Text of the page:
“What I am concerned about are the unknowns,” said Northern Illinois’ Frazier, who played football at Alabama and previously worked in Wisconsin’s athletic department. “That’s what keeps me up in the middle of the night. How far are these institutions willing to go to separate themselves? I do know the capabilities they have.”
According to Ackerman, “there is nothing” that she understood was currently on the table that the Big East would rule out pursuing as well. But the conference, which does not sponsor football, is better positioned than most to keep up with the movements of the Big 5. The Big East has a $500 million deal with Fox Sports, signed in March 2013, which would potentially keep revenue flowing for the time being.
But those in other leagues will have tough decisions about where to draw the line.
“You have institutional ego involved,” Yeager, the CAA commissioner, said. “You get to the point where you can’t let go, and then places will be getting rid of the president and AD for not being visionary enough. But at some point you have to figure out where to cut your losses.”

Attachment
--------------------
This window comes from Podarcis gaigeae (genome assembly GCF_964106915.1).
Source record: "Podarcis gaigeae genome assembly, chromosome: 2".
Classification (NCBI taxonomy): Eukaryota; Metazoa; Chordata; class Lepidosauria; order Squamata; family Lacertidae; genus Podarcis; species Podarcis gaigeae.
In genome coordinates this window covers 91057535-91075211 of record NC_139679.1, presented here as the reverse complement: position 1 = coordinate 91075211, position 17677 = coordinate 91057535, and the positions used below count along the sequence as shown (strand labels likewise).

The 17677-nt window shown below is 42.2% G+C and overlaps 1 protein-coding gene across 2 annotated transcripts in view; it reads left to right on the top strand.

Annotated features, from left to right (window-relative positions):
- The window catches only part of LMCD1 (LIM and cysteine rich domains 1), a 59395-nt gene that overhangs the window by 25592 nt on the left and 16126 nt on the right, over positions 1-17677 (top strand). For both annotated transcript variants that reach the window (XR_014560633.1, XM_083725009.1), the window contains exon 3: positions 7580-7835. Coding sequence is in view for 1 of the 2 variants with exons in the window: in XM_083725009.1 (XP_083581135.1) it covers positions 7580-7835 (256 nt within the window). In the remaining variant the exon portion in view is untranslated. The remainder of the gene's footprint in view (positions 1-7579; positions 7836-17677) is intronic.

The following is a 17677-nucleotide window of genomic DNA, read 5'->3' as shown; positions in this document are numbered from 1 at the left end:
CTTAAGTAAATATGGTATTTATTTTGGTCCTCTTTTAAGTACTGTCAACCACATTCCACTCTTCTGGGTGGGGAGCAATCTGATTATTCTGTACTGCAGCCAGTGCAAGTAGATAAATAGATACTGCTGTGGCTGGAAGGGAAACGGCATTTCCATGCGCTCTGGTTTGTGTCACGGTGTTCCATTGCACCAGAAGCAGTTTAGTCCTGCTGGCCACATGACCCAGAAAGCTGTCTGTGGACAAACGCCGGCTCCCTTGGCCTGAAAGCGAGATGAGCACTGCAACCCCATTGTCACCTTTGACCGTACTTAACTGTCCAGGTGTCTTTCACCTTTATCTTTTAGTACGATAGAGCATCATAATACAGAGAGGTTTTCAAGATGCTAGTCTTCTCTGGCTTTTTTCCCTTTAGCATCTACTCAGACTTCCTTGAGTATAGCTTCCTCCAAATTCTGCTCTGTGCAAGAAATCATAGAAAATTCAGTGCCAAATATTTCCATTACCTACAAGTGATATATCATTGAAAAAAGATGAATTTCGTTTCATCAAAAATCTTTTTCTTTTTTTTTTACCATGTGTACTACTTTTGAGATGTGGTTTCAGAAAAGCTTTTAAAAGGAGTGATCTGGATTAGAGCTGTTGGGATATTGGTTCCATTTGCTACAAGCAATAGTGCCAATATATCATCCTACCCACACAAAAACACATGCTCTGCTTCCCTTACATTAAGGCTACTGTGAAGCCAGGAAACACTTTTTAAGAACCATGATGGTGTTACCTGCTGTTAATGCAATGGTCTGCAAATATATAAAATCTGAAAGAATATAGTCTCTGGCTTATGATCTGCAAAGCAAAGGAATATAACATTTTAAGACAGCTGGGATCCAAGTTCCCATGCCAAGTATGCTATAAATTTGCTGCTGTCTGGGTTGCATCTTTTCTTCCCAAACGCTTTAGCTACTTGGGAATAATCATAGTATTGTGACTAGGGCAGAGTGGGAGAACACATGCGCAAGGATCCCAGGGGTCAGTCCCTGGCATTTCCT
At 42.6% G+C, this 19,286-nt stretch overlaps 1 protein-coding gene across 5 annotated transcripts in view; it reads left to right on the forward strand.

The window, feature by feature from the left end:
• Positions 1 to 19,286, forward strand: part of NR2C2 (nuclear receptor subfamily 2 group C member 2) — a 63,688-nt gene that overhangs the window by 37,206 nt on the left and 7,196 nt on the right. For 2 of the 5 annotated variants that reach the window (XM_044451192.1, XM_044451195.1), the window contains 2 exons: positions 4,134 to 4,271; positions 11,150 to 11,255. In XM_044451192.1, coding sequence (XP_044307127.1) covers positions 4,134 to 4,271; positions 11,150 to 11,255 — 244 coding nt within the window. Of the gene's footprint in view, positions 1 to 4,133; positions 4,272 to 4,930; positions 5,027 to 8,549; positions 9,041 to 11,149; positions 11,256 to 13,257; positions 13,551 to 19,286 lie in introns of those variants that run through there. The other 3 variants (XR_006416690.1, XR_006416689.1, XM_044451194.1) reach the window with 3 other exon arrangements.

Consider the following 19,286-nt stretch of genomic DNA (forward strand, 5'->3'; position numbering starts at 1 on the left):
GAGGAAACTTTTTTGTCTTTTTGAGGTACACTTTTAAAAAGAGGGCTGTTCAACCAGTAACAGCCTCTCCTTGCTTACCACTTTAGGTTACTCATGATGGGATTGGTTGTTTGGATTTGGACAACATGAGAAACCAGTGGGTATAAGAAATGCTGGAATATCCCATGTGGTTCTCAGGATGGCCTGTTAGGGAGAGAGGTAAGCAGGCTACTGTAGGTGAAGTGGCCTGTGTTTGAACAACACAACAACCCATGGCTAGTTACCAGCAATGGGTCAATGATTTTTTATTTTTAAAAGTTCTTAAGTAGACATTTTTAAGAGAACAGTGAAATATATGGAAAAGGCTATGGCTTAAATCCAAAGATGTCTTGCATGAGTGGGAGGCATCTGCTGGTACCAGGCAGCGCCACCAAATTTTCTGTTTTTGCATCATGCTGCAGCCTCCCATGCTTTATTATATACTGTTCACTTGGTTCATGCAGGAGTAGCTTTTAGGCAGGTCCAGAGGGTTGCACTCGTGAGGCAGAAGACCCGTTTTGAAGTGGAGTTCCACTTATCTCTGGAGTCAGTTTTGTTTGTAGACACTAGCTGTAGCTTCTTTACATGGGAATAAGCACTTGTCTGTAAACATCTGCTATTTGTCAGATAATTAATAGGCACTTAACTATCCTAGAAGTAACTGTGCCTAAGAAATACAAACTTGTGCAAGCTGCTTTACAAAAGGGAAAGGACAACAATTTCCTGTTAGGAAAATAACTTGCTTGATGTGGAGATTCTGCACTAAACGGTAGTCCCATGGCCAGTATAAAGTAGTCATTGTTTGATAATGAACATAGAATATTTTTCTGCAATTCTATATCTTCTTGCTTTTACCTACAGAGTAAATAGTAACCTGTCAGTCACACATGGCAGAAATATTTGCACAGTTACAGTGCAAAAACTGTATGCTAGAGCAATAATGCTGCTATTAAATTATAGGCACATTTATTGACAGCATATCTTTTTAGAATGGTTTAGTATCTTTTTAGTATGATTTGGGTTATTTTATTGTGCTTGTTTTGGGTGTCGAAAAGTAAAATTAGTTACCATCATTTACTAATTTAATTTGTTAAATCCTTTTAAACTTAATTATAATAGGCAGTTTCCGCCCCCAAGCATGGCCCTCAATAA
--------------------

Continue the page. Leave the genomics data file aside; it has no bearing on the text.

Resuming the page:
Any school that makes that difficult choice will almost certainly do so against the wishes of many alumni and former players. The attachment to these football programs is intense, even at places like UAB, which did not compete until 1996 in Division I-A, the forerunner to the FBS.
Still, Justin Craft, the leader of the B Club, a group of vocal UAB football supporters, wondered about his alma mater without the sport.
“The team builds a national brand,” he said. “People around the country don’t know who UAB is except that they saw them play Mississippi State on the SEC Network.”
Any subsidies the athletic department needs should be viewed as a marketing expense, he said.
While Craft simply hoped for the chance to see his alma mater’s team take the field next fall, the arms race continues on other campuses.
At Northern Illinois, plans were announced in November to expand and retrofit the 49-year-old football facility, Huskie Stadium, to raise money and attract recruits that could put it back in the college football spotlight, as it was in 2013, when the Huskies reached the Orange Bowl.
“You’re either moving forward or moving back,” Frazier said. “As my wife would say, there’s no such thing as half pregnant.”